Carlos Sainz will not settle for number-two status and take the fight to Charles Leclerc when he joins Ferrari next year, says the Spaniard’s former F3 boss Trevor Carlin.
The Briton, who has had a string of Formula 1 drivers including Sebastian Vettel and Daniel Ricciardo race for him on their way up, told Reuters on Friday that Sainz might even have the advantage.
“Ferrari, if they thought they were hiring a number two, might have underestimated Carlos,” he said. “I hope they haven’t done that.
“I know there’s this story going around that Red Bull have got a number one, Mercedes have got a number one, Ferrari have got a number one. But I don’t see that with Carlos.
“I think given the same kit and treatment and cars, he can run him close,” added Carlin.
“I think Carlos is bloody good. Maybe Charles might edge him in qualifying but when it comes to the race, I think Carlos will be all over him. I think he’s going to be fighting to earn his stripes there, he really is.”
Sainz, 25, was introduced on Thursday as Leclerc’s future team mate, replacing four-times world champion Vettel whose departure at the end of 2020 had been announced two days earlier.
Australian Ricciardo will move from Renault to take Sainz’s place at McLaren.
Leclerc, 22, won two races for Ferrari in his debut season at Maranello last year and outperformed Vettel, 32, on just about every reckoning.
The Monegasque now has a contract to the end of 2024 and is expected to be the one leading Ferrari’s bid for a first title since 2008.
From experience and observation, Carlin suggested Sainz might not see it that way.
The son of a double world rally champion and three-times Dakar winner, Sainz has always set himself high goals and had plenty to live up to.
“I think the pressure actually will be on Charles’ shoulders,” said Carlin. “When Carlos really steps up he could be the surprise show there and make the tifosi (fans) very, very happy.”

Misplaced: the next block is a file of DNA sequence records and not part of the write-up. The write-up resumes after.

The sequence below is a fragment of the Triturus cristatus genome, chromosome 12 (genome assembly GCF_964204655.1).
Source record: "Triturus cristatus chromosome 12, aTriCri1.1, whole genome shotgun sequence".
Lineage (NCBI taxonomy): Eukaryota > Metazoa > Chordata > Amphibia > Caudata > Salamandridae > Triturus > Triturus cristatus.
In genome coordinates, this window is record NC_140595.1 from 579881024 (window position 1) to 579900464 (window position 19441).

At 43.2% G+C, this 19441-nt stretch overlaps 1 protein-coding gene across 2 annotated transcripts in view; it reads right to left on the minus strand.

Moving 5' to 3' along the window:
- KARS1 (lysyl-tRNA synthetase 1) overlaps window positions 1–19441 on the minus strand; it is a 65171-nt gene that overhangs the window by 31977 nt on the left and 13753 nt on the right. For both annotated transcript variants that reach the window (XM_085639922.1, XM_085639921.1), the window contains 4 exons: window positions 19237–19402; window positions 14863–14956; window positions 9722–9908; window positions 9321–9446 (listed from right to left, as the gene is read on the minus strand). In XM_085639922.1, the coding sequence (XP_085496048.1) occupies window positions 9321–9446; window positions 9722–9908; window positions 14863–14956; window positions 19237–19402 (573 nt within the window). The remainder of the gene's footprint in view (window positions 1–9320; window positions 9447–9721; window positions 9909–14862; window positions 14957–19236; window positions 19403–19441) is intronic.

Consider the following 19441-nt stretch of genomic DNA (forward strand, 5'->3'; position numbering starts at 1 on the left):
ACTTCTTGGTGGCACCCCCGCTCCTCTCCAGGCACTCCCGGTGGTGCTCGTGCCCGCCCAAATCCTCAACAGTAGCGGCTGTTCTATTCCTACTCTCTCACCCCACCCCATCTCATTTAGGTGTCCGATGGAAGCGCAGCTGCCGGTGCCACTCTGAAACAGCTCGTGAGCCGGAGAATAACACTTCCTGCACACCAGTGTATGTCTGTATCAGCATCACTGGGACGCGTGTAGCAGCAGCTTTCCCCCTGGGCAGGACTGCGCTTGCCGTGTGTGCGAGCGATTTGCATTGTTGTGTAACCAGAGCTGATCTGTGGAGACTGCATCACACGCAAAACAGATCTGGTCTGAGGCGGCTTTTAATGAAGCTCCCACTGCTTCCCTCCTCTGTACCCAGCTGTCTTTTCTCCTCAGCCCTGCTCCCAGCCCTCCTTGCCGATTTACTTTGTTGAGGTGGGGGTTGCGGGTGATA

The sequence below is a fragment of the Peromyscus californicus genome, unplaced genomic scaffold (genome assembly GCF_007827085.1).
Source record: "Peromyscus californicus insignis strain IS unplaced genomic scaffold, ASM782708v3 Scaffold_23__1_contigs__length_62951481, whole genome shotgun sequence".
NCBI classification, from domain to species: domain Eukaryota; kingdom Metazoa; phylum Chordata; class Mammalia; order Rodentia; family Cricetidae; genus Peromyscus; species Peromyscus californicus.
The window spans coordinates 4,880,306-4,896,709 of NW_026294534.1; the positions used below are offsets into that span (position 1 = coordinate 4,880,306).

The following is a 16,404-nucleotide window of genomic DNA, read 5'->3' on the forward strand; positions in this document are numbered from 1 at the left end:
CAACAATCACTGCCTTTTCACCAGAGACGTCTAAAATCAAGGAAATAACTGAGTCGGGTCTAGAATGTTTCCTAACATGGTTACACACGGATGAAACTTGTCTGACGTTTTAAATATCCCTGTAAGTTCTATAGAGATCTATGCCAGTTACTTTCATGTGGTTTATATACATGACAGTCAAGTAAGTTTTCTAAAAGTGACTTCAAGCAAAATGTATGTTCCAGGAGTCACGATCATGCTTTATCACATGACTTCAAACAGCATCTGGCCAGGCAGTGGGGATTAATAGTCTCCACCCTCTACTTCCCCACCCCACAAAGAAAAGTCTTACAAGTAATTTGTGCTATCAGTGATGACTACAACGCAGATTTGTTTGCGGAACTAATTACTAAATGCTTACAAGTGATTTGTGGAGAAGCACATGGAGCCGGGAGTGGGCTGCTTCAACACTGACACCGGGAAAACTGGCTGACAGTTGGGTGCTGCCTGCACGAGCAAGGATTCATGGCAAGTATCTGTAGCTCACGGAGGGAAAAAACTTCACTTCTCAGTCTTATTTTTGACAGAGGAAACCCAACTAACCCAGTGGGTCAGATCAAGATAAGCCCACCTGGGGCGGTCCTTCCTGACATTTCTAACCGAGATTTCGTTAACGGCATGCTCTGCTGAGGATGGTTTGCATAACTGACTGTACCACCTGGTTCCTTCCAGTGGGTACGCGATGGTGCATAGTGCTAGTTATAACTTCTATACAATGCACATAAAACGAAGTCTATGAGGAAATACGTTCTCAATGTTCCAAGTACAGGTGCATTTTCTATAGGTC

Sainz raced for Carlin in the 2012 British Formula 3 and Euro Series, finishing sixth and ninth overall in them respectively.
The Briton said the youngster had not enjoyed ‘the roll of the dice’ back then.
The Spaniard was a Red Bull-backed driver at the time and went on to make his F1 debut with their Toro Rosso junior team before moving to Renault on loan and then McLaren.
“When you go through Toro Rosso and that whole movement around, you don’t necessarily get the chance to develop fully,” said Carlin of a team that has brought on some stellar young talent but also discarded plenty of others.
“To me, the driver we saw 12 months ago at McLaren when he became team mates with Lando (Norris), that’s the Carlos I remembered when he drove for us back in F3. Far more relaxed, far more comfortable in himself and far more confident.
“He’s matured into the real deal. I was very, very happy for him.”
Carlin said the influence of Carlos Sainz senior, ‘El Matador’, had been evident early on in the youngster’s driving style.
“The one thing we noticed when he drove for us was in the wet Carlos was absolutely exceptional when he started out,” he recalled.
“It was just ridiculous what he could do.
“That comes from driving dune buggies and dirt cars around the fields of Spain with his dad as a teacher. I think he would have been a damn good rally driver as well as a Formula 1 driver.”